From Newbery media winner Karen Hesse comes an unforgettable story of an immigrant family’s journey to The us.
“The us,” the girl repeated. “What is going to you do there?”
I was silent for a little time.
“I can do everything there,” I answered.
Rifka knows nothing about The us when she flees from Russia with her family in 1919. But she dreams that in the new country she will at last be secure from the Russian soldiers and their harsh remedy of the Jews. All the way through her journey, Rifka carries with her a cherished volume of poetry by Alexander Pushkin. In it, she records her observations and experiences in the form of letters to Tovah, the beloved cousin she has left at the back of.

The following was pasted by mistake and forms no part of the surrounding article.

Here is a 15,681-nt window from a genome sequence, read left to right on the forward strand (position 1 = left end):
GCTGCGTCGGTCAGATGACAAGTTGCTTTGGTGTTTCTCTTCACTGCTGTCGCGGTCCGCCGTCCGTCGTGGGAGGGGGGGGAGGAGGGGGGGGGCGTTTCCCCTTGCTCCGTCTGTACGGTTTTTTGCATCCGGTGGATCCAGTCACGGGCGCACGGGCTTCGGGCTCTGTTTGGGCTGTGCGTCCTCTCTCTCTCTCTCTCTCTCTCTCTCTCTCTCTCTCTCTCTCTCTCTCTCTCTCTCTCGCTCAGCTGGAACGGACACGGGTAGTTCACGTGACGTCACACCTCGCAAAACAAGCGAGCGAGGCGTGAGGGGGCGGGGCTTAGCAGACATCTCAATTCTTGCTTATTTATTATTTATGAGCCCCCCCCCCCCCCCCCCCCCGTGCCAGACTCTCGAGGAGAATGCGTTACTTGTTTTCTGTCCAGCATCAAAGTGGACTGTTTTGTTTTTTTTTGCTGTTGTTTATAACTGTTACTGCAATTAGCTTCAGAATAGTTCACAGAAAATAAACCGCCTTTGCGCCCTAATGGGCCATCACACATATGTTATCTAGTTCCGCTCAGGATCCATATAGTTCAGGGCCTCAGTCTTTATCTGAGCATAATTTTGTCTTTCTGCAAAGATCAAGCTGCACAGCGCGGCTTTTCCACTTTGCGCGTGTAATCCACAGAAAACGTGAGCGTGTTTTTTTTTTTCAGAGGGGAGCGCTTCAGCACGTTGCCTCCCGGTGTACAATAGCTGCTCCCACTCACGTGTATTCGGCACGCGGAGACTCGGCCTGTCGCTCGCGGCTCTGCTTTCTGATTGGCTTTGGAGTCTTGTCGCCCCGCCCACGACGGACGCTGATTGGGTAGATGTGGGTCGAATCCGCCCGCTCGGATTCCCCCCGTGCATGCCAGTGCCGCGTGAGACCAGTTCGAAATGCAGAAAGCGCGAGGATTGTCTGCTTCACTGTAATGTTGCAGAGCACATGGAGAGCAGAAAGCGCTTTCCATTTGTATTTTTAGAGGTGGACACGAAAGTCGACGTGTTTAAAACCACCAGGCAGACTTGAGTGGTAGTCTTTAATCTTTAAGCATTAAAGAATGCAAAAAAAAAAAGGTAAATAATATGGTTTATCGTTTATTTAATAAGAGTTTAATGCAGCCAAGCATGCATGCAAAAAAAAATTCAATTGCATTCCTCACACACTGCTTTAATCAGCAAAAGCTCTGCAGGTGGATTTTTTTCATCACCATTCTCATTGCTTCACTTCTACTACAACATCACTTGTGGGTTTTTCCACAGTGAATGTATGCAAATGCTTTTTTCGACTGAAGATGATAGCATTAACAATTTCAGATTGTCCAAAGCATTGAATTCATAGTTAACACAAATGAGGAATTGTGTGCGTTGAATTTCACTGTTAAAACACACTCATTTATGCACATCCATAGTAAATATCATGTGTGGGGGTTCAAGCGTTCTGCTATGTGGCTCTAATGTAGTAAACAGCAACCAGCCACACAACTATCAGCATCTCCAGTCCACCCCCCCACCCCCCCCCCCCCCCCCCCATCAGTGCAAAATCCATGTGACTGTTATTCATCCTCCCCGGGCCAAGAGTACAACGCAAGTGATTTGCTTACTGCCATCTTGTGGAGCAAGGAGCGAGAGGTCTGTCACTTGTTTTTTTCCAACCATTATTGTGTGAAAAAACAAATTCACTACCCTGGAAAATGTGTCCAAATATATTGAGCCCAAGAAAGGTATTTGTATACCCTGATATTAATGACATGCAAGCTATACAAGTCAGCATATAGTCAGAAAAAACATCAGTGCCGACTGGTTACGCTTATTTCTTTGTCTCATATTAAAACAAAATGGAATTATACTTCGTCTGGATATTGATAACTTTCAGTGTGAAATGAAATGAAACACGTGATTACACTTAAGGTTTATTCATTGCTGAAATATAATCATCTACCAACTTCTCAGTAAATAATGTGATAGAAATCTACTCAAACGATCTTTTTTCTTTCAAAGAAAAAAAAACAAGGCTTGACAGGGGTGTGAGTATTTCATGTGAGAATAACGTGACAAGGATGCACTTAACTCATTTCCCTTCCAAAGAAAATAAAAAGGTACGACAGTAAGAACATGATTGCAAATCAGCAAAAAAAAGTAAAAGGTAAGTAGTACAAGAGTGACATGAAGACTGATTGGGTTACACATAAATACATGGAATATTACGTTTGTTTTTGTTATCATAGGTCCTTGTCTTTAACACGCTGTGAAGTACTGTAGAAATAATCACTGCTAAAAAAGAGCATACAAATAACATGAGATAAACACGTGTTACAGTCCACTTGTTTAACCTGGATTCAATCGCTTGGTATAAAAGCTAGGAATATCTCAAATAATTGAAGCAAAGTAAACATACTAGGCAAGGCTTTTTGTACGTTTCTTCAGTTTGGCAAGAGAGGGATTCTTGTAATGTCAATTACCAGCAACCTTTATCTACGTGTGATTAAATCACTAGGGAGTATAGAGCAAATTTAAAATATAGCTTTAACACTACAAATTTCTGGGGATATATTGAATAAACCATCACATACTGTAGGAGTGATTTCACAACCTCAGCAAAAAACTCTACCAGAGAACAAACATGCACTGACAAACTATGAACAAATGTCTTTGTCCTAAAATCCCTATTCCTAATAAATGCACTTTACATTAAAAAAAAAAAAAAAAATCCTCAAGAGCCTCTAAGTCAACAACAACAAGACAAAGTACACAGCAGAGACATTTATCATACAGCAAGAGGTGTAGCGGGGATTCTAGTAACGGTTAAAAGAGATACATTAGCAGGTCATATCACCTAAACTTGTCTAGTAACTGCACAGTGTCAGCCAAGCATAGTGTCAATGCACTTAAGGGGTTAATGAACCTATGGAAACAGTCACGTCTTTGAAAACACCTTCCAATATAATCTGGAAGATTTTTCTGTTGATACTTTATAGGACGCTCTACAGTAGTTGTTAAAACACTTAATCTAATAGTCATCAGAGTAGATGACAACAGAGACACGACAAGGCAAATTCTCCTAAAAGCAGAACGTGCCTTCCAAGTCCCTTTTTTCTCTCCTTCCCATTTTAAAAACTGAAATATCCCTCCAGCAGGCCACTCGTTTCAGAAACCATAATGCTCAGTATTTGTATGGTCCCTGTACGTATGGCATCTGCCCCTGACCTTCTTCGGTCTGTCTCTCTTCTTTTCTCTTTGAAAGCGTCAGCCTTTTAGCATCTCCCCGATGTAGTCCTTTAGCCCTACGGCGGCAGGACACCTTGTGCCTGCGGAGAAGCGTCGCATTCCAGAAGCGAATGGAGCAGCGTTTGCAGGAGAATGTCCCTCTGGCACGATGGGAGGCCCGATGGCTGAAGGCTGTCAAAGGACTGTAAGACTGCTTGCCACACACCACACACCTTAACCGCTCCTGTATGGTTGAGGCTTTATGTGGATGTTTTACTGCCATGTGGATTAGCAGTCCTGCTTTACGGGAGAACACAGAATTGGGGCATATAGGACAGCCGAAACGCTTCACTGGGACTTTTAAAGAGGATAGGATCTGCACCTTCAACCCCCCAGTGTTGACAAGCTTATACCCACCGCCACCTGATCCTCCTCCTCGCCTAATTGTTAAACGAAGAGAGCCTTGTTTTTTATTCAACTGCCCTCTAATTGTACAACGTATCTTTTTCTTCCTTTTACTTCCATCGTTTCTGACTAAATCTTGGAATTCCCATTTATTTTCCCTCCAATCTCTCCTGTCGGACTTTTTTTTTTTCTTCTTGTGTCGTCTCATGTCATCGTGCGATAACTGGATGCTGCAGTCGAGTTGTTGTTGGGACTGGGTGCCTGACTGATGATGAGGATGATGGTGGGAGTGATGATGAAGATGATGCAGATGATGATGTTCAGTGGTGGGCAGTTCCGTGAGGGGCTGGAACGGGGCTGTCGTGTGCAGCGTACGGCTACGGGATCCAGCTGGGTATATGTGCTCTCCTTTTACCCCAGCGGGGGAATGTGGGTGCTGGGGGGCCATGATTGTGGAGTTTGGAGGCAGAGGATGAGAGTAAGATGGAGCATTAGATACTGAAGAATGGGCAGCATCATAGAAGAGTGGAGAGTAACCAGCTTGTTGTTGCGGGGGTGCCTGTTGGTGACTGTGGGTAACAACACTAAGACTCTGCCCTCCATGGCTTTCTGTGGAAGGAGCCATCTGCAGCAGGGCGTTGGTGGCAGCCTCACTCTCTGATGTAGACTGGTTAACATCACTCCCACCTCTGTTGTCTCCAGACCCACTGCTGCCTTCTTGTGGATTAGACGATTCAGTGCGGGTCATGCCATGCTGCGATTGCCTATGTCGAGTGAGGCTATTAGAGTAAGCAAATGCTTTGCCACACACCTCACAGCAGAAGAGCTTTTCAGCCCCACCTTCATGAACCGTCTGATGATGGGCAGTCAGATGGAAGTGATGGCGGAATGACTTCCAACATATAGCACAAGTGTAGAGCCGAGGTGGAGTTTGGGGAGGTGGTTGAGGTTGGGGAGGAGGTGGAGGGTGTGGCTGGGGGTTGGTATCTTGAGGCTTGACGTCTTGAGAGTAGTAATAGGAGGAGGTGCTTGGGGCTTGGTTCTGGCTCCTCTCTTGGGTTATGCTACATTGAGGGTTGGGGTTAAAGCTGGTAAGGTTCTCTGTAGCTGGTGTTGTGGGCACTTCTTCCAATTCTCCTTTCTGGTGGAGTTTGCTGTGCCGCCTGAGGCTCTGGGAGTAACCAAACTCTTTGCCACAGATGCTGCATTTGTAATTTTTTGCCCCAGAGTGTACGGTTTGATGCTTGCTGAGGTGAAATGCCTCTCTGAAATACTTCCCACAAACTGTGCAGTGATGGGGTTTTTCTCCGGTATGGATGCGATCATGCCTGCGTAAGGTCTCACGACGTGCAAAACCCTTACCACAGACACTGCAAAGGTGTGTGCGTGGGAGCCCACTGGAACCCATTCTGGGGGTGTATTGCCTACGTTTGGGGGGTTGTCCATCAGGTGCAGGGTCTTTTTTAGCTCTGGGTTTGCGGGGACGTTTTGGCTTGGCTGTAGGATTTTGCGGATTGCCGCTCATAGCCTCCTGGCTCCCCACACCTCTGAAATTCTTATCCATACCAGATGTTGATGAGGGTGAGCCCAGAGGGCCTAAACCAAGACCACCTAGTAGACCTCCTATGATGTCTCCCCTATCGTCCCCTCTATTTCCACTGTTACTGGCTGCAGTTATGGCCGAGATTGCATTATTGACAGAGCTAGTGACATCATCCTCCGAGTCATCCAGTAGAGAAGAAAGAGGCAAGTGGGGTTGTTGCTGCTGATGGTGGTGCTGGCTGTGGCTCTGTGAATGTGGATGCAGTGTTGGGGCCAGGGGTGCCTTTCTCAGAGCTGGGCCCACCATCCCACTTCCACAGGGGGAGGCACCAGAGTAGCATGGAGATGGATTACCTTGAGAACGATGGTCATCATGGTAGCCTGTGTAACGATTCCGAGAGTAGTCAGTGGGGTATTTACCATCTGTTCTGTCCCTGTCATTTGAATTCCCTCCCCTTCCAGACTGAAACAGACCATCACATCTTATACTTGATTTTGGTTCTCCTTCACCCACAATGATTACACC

Strong-hearted and made up our minds, Rifka should endure a great deal: humiliating examinations by doctors and soldiers, deadly typhus, separation from all she has ever known and loved, murderous storms at sea, detainment on Ellis Island–and is if this is not enough, the loss of her glorious golden hair.
Based on a true story from the writer’s family, Letters from Rifka presents a real-life heroine with an uncommon courage and unsinkable spirit.